Those of you who attended the “On Voice” conference might remember Jesus’ translation in process. You can hear his piece plus six others this coming Tuesday at 8pm in Sheafer Theater (Bryan Center, West Campus). The fruits of Dr. Conceison’s course provide a terrific precursor to the joint “Theatrical Translation as Creative Process” Conference PERC is hosting with UNC-Chapel Hill in April 2012!
Welcome to a new school year! Note the information session (Aug. 30). Register by Aug. 24 for this important workshop (information courtesy of Franklin Humanities Institute):
Tara McPherson: Graduate Student Workshop on Humanities Scholarship in the Digital Age
Date: Thursday, September 1, 2011 – 12:00pm – 2:00pmLocation: FHI Garage – C105, 1st Floor, Bay 4, Smith Warehouse
This is the first event in a speaker series on humanities scholarship in the digital age, which we are launching in conjunction with the new FHI digital publication initiative for graduate students. On Tuesday, August 30, we are hosting an information session on the new initiative for all interested humanities/interpretive social sciences PhD students. To sign up for the info session and/or the McPherson workshop, click here to complete the registration form (by August 24). Please note that space is limited for the workshop.
or does it?
Join Duke Theater Studies professor Claire Conceison and her China Theater Experiment class as they put that aphorism to the test with a workshop production of Nick Yu’s Das Kapital on Tuesday, April 26 @ 8pm in Sheafer Theater (Bryan Center). Today’s “Recess” section of The Chronicle features an article about Nick’s residency and the show which will conclude his time on campus this spring. Make sure to leave time in your end-of-semester schedule’s to catch this performance and help us say goodbye (for now) to Nick!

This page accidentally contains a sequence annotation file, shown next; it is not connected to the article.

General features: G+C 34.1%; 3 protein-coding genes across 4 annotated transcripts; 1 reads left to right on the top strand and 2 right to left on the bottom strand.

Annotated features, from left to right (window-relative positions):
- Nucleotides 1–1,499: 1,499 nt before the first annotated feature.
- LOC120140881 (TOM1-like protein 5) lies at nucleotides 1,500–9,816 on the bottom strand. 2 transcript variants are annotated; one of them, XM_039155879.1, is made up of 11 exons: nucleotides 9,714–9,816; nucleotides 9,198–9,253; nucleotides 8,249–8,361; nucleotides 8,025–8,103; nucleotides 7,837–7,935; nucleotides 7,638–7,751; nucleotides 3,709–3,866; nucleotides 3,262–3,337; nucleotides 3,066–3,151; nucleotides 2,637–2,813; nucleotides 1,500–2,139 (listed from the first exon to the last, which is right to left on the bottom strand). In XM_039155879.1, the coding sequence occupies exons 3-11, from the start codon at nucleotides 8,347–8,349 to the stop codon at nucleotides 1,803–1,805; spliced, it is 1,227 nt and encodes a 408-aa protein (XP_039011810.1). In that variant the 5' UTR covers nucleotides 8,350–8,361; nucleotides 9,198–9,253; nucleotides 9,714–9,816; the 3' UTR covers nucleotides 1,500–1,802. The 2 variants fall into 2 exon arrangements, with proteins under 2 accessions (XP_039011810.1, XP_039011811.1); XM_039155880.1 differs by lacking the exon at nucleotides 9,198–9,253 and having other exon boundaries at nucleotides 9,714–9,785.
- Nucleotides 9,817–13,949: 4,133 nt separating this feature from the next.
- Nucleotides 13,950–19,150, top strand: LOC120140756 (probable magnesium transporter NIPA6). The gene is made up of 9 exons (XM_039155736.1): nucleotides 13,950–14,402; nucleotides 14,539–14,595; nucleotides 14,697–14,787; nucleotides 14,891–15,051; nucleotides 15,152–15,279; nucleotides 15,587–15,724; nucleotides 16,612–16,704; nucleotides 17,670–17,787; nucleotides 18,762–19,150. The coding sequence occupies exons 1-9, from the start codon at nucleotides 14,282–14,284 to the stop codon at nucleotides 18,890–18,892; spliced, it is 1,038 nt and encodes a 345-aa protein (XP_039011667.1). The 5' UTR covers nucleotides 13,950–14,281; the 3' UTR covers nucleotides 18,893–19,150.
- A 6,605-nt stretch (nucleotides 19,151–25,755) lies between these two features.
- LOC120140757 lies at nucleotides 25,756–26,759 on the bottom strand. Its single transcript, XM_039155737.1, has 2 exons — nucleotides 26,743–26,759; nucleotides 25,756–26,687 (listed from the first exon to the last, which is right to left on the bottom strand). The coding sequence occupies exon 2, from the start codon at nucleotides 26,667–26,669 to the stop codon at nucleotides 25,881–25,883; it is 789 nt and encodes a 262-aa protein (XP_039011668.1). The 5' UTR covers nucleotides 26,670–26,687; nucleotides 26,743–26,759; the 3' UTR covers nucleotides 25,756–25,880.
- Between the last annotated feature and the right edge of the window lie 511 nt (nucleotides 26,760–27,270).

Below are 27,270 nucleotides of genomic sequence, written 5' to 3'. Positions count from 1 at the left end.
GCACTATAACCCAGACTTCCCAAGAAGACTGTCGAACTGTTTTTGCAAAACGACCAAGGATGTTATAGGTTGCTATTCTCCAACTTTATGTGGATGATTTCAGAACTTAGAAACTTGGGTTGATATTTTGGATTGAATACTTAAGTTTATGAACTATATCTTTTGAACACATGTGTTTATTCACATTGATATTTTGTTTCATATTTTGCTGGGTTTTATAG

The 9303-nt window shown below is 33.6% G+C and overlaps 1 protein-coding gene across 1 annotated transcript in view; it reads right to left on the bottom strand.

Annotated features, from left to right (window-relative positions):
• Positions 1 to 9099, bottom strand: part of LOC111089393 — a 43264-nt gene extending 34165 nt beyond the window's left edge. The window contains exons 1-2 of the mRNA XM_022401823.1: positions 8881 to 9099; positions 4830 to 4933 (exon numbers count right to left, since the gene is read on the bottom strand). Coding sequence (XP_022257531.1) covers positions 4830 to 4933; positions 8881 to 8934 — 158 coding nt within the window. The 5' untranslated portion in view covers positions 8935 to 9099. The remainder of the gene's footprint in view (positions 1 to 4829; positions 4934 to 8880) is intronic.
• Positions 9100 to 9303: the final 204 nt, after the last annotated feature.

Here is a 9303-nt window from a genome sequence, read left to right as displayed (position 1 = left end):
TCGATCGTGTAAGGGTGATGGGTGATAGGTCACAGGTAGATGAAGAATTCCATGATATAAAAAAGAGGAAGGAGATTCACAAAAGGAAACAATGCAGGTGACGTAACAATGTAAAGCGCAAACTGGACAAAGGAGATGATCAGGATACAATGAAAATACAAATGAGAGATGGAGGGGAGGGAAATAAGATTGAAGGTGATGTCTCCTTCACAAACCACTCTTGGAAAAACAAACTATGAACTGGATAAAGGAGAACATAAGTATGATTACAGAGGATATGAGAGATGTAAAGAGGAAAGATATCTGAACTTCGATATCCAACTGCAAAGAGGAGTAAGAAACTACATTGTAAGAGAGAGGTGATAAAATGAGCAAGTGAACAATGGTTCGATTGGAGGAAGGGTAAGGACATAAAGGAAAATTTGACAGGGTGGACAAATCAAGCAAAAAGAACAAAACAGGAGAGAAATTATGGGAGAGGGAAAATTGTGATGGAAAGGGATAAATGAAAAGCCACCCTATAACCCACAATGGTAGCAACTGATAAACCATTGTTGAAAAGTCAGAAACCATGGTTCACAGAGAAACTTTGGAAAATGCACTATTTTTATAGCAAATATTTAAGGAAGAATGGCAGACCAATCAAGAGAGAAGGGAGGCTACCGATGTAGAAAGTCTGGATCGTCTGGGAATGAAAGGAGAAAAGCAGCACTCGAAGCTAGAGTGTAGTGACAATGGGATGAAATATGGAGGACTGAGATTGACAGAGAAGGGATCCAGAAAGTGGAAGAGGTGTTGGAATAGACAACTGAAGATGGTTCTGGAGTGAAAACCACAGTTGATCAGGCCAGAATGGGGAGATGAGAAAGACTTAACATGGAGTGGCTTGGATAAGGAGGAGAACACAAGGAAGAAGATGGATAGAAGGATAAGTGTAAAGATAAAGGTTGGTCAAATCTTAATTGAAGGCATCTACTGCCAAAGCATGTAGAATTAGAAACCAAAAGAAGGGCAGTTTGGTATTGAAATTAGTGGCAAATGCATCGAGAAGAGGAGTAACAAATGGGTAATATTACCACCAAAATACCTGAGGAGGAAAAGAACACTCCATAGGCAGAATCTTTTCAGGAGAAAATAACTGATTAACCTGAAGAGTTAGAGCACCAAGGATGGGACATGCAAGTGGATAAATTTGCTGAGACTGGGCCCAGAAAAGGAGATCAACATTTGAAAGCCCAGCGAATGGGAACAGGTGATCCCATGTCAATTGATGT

Annoucement courtesy of Dave Garner.
Duke New Music Ensemble’s final concert of the semester is fast approaching! Sunday, April 3 at 8pm in Bone Hall in the Biddle music building they will present an exciting concert of works by American composers.
James Tenney’s experimental Swell Pieces open the concert with meditations on expansive, constantly shifting timbres followed by Violin Sonata No. 2 by William Bolcom, which was dedicated to jazz violinist Joe Venuti. Next up is Steve Reich’s early piece titled Pendulum Music that uses microphones and speakers to create web of phasing feedback. The penultimate piece is Concerto for Flute and Percussion by Lou Harrison—a quirky work with dancing grooves combined with poignant Gamelan-like evocations. The final piece is In a treeless place…only snow by John Luther Adams. Grant Menzies, of The Oregonian in Portland writes, “Adams’ music made the unseen visible, like breath exhaled into frosty air, a bodilessness pulsing with life. His rising and falling themes, traded among the strings, built a prayerful melodic arc that stretched out to infinity yet spoke directly to the individual soul.”
World Theatre Day 2011 is Sunday, March 27, 2011. To whet your appetites for observation/celebration, here is some food for thought brought to you by the US Center of International Theater Institute and actor Jeffrey Wright.
Visit this Theater Communication Group’s website for details about local and global happenings.